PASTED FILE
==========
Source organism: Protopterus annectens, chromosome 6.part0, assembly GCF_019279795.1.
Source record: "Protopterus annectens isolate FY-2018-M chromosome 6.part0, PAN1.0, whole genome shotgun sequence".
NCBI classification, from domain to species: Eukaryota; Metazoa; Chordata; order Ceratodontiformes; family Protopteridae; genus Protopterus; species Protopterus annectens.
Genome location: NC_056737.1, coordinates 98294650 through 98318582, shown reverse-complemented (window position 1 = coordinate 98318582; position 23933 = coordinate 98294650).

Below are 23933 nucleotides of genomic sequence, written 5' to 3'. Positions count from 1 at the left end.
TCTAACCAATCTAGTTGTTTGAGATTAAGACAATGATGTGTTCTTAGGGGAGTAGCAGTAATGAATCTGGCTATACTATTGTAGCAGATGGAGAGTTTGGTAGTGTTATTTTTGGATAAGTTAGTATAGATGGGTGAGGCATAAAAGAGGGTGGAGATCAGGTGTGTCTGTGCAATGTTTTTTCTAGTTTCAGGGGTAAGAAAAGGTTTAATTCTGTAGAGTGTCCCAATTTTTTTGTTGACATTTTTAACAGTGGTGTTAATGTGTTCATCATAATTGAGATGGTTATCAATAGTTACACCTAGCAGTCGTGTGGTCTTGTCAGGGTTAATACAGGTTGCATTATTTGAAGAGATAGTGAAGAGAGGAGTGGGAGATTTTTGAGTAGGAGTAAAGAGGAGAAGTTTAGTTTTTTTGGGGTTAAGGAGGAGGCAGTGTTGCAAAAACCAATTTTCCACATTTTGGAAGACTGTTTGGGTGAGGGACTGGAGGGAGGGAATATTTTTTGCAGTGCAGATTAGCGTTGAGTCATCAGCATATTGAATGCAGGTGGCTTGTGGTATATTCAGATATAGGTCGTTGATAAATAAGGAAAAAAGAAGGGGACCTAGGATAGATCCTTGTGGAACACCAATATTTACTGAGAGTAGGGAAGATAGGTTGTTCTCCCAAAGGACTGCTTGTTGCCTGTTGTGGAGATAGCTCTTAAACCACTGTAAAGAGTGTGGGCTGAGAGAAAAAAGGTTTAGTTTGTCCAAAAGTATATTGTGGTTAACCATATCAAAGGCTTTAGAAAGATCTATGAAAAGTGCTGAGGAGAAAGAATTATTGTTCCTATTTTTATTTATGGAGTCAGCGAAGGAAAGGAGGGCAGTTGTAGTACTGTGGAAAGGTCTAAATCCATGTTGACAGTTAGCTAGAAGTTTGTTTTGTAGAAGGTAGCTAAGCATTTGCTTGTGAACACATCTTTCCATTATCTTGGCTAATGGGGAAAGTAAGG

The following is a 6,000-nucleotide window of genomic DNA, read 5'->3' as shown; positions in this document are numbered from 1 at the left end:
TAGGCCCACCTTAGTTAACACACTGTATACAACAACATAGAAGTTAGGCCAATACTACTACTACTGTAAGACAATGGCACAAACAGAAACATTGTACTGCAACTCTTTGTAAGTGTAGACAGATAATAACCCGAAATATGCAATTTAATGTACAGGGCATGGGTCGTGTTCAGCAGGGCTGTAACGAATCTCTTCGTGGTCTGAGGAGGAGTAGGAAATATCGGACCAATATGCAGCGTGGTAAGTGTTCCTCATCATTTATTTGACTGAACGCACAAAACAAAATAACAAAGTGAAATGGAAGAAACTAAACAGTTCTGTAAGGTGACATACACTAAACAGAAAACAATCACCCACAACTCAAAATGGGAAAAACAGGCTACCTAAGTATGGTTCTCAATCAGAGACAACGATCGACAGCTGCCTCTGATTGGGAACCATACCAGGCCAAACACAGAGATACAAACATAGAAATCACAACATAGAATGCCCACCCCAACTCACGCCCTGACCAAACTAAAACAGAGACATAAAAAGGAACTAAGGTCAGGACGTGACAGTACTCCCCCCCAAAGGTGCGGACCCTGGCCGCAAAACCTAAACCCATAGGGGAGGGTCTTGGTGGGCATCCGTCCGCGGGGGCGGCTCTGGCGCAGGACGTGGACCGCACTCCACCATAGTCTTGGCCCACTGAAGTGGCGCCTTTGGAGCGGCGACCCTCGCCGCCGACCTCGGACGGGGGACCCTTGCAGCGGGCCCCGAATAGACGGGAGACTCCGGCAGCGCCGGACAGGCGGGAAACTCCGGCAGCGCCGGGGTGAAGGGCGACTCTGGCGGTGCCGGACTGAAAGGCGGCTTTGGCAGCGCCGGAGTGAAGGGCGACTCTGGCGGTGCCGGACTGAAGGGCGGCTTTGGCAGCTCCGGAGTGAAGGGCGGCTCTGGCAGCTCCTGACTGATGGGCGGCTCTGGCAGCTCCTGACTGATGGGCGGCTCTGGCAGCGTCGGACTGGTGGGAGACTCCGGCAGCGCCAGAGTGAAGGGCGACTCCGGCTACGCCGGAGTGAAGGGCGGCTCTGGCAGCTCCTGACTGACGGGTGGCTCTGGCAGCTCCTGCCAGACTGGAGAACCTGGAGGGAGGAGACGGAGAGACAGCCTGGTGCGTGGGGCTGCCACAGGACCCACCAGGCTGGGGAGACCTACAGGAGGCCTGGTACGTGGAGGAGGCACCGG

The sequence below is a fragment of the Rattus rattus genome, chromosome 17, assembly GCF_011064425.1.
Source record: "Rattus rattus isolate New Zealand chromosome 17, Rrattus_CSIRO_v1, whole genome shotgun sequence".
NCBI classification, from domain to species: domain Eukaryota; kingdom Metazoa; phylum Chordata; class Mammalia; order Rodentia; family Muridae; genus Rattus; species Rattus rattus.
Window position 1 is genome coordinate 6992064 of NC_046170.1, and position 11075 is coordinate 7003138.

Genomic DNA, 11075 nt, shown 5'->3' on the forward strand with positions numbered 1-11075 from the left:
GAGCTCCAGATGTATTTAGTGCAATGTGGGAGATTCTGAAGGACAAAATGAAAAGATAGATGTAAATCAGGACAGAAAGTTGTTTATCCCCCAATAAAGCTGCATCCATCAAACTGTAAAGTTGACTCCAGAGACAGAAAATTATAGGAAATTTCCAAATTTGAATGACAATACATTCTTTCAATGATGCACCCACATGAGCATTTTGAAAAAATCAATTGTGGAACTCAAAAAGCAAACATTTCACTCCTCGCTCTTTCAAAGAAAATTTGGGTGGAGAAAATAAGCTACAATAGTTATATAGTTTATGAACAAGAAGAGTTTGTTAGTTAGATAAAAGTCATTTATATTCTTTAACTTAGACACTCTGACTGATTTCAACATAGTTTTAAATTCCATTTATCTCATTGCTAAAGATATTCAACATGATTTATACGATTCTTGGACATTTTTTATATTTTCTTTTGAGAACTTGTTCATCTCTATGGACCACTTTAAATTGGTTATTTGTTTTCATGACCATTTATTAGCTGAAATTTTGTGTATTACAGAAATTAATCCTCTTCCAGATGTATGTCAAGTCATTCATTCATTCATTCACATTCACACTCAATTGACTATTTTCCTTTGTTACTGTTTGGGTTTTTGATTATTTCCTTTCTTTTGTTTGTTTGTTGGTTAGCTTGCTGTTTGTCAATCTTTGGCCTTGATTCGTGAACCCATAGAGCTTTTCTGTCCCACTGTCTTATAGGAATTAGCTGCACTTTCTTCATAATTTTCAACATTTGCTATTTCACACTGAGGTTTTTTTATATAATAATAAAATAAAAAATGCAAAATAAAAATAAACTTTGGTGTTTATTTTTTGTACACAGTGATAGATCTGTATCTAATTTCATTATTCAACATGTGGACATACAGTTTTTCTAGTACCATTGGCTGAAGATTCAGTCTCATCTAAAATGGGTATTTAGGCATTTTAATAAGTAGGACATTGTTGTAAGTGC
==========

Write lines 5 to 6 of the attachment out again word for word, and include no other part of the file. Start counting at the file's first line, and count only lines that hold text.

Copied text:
Below are 23933 nucleotides of genomic sequence, written 5' to 3'. Positions count from 1 at the left end.
TCTAACCAATCTAGTTGTTTGAGATTAAGACAATGATGTGTTCTTAGGGGAGTAGCAGTAATGAATCTGGCTATACTATTGTAGCAGATGGAGAGTTTGGTAGTGTTATTTTTGGATAAGTTAGTATAGATGGGTGAGGCATAAAAGAGGGTGGAGATCAGGTGTGTCTGTGCAATGTTTTTTCTAGTTTCAGGGGTAAGAAAAGGTTTAATTCTGTAGAGTGTCCCAATTTTTTTGTTGACATTTTTAACAGTGGTGTTAATGTGTTCATCATAATTGAGATGGTTATCAATAGTTACACCTAGCAGTCGTGTGGTCTTGTCAGGGTTAATACAGGTTGCATTATTTGAAGAGATAGTGAAGAGAGGAGTGGGAGATTTTTGAGTAGGAGTAAAGAGGAGAAGTTTAGTTTTTTTGGGGTTAAGGAGGAGGCAGTGTTGCAAAAACCAATTTTCCACATTTTGGAAGACTGTTTGGGTGAGGGACTGGAGGGAGGGAATATTTTTTGCAGTGCAGATTAGCGTTGAGTCATCAGCATATTGAATGCAGGTGGCTTGTGGTATATTCAGATATAGGTCGTTGATAAATAAGGAAAAAAGAAGGGGACCTAGGATAGATCCTTGTGGAACACCAATATTTACTGAGAGTAGGGAAGATAGGTTGTTCTCCCAAAGGACTGCTTGTTGCCTGTTGTGGAGATAGCTCTTAAACCACTGTAAAGAGTGTGGGCTGAGAGAAAAAAGGTTTAGTTTGTCCAAAAGTATATTGTGGTTAACCATATCAAAGGCTTTAGAAAGATCTATGAAAAGTGCTGAGGAGAAAGAATTATTGTTCCTATTTTTATTTATGGAGTCAGCGAAGGAAAGGAGGGCAGTTGTAGTACTGTGGAAAGGTCTAAATCCATGTTGACAGTTAGCTAGAAGTTTGTTTTGTAGAAGGTAGCTAAGCATTTGCTTGTGAACACATCTTTCCATTATCTTGGCTAATGGGGAAAGTAAGG